Professor Looks at Winners and Losers Under Environmental Permit Regimes
Farmer John Duarte faced $40 million in penalties from the U.S. Army Corps of Engineers for trying to grow wheat. How did he get there?
Professor Jason S. Johnston of the University of Virginia School of Law wanted to examine the case and others like it to better understand who wins and loses in the environmental permitting process.
His resulting article, “Environmental Permits: Public Property Rights and the Extraction and Redistribution of Private Value,” was published in the latest edition of the Notre Dame Law Review. Johnston, an expert in environmental law, is the Henry L. and Grace Doherty Charitable Foundation Professor at UVA and directs the Olin Program in Law and Economics at the Law School.
In the paper, he focuses on two of the most powerful federal environmental permit regimes: wetlands permits under Section 404 of the Clean Water Act and incidental take permits under Section 10 of the Endangered Species Act.
“The paper gets more into the details of how landowners and regulators bargain in these regimes,” Johnston said. “It’s very different than in the world of private rights. It’s not like bargaining with a landowner to get them to change or stop an activity you consider to be a nuisance.”
He added, “No one has tried to analyze in detail how this permit bargaining takes place. I trace through and unpack bargaining incentives under these permit regimes.”
While he acknowledges that preserving both wetlands and species habitat is important, Johnston explains in the paper how the cost of such preservation may be concentrated on particular private landowners.
He references the plight of Duarte, the farmer who acquired 445 acres in California’s Tahoma County for wheat farming. The land contained vernal pools, where fairy shrimp, which are under the threat of extinction, appear during the wet winter; their habitat dries up as warmer weather returns. Duarte knew about the ponds and hired an environmental consultant to help him plan around the pools before plowing his fields.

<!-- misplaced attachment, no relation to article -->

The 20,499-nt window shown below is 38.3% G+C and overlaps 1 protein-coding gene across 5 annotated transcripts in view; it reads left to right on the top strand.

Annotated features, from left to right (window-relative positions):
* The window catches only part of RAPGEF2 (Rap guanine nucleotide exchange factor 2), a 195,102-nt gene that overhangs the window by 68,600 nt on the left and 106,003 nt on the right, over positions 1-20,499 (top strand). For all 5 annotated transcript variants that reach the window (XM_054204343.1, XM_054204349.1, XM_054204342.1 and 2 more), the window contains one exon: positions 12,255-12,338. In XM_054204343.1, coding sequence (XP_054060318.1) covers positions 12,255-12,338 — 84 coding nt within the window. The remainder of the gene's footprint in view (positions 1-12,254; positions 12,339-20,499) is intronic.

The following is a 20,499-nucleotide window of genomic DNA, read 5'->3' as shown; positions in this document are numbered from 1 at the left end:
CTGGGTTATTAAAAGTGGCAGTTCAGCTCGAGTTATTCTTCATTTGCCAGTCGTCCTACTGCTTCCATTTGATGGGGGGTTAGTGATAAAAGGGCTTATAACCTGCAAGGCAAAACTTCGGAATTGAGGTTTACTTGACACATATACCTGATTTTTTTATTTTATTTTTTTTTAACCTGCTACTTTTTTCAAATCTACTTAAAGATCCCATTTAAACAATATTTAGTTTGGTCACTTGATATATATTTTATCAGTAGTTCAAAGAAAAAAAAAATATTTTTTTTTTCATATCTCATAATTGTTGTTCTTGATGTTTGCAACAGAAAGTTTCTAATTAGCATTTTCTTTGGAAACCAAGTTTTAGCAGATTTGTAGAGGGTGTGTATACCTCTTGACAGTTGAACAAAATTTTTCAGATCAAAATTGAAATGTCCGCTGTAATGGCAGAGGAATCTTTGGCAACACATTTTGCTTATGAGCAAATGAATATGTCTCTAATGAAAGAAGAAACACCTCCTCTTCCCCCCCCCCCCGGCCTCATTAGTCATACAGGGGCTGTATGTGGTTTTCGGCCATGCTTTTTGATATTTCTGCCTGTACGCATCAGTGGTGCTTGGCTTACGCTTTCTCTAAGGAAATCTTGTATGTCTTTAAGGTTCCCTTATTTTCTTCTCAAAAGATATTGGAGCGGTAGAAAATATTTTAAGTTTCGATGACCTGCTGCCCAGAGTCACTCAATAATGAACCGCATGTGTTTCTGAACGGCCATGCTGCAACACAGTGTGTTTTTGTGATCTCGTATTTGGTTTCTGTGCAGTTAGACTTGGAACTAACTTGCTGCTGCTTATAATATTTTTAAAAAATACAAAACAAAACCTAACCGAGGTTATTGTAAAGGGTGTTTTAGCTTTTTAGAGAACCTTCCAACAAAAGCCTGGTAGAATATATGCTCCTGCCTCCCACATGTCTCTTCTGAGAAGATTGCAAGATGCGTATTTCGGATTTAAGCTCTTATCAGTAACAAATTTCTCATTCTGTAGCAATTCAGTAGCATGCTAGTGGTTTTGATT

Despite not having earlier objections, by the time he had plowed his fields, the Army Corps of Engineers decided that the rows — 3 to 4 inches deep — constituted “small mountain ranges” that discharged fill into the ponds. Citing the agency’s favored interpretation of what defines navigable waters under the Clean Water Act, as set out in a concurrence by Justice Anthony Kennedy, the Corps argued the ponds were protected by the Clean Water Act because of their proximity to a nearby stream, which also cycles between wet and dry over the course of a year.
Duarte fought back in court. But after about five years, the Corps said he owed $40 million in penalties. He decided it was best for his business, and the employees who relied on him for a paycheck, to settle. Duarte agreed to pay a civil penalty of $330,000 and to purchase $770,000 worth of vernal pool mitigation credits.